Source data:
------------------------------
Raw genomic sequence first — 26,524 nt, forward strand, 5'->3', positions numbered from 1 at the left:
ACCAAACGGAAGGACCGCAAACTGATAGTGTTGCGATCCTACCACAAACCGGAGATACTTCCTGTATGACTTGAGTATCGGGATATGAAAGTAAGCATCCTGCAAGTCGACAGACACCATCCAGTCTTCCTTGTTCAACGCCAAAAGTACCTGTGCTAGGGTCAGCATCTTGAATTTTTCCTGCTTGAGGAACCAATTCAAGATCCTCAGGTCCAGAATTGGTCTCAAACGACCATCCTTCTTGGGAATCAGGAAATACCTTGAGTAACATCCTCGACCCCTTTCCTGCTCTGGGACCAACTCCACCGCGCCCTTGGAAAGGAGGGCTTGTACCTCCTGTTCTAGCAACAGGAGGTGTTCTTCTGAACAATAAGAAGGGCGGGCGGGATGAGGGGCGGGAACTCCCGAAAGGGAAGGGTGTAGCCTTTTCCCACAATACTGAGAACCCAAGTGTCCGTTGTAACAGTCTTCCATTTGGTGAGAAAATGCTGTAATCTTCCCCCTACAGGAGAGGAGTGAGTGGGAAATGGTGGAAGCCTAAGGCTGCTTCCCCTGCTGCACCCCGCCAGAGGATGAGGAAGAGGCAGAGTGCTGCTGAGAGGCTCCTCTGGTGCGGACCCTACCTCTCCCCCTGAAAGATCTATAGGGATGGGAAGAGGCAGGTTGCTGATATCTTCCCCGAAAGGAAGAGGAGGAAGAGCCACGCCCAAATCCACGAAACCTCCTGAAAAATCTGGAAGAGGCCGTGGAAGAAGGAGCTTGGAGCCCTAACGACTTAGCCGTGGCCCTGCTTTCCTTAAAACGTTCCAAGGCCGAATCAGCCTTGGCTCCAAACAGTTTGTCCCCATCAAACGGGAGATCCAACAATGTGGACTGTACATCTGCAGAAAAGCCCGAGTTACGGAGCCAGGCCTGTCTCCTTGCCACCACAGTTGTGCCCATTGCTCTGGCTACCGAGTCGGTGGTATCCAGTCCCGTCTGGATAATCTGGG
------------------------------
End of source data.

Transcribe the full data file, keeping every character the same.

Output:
Raw genomic sequence first — 26,524 nt, forward strand, 5'->3', positions numbered from 1 at the left:
ACCAAACGGAAGGACCGCAAACTGATAGTGTTGCGATCCTACCACAAACCGGAGATACTTCCTGTATGACTTGAGTATCGGGATATGAAAGTAAGCATCCTGCAAGTCGACAGACACCATCCAGTCTTCCTTGTTCAACGCCAAAAGTACCTGTGCTAGGGTCAGCATCTTGAATTTTTCCTGCTTGAGGAACCAATTCAAGATCCTCAGGTCCAGAATTGGTCTCAAACGACCATCCTTCTTGGGAATCAGGAAATACCTTGAGTAACATCCTCGACCCCTTTCCTGCTCTGGGACCAACTCCACCGCGCCCTTGGAAAGGAGGGCTTGTACCTCCTGTTCTAGCAACAGGAGGTGTTCTTCTGAACAATAAGAAGGGCGGGCGGGATGAGGGGCGGGAACTCCCGAAAGGGAAGGGTGTAGCCTTTTCCCACAATACTGAGAACCCAAGTGTCCGTTGTAACAGTCTTCCATTTGGTGAGAAAATGCTGTAATCTTCCCCCTACAGGAGAGGAGTGAGTGGGAAATGGTGGAAGCCTAAGGCTGCTTCCCCTGCTGCACCCCGCCAGAGGATGAGGAAGAGGCAGAGTGCTGCTGAGAGGCTCCTCTGGTGCGGACCCTACCTCTCCCCCTGAAAGATCTATAGGGATGGGAAGAGGCAGGTTGCTGATATCTTCCCCGAAAGGAAGAGGAGGAAGAGCCACGCCCAAATCCACGAAACCTCCTGAAAAATCTGGAAGAGGCCGTGGAAGAAGGAGCTTGGAGCCCTAACGACTTAGCCGTGGCCCTGCTTTCCTTAAAACGTTCCAAGGCCGAATCAGCCTTGGCTCCAAACAGTTTGTCCCCATCAAACGGGAGATCCAACAATGTGGACTGTACATCTGCAGAAAAGCCCGAGTTACGGAGCCAGGCCTGTCTCCTTGCCACCACAGTTGTGCCCATTGCTCTGGCTACCGAGTCGGTGGTATCCAGTCCCGTCTGGATAATCTGGG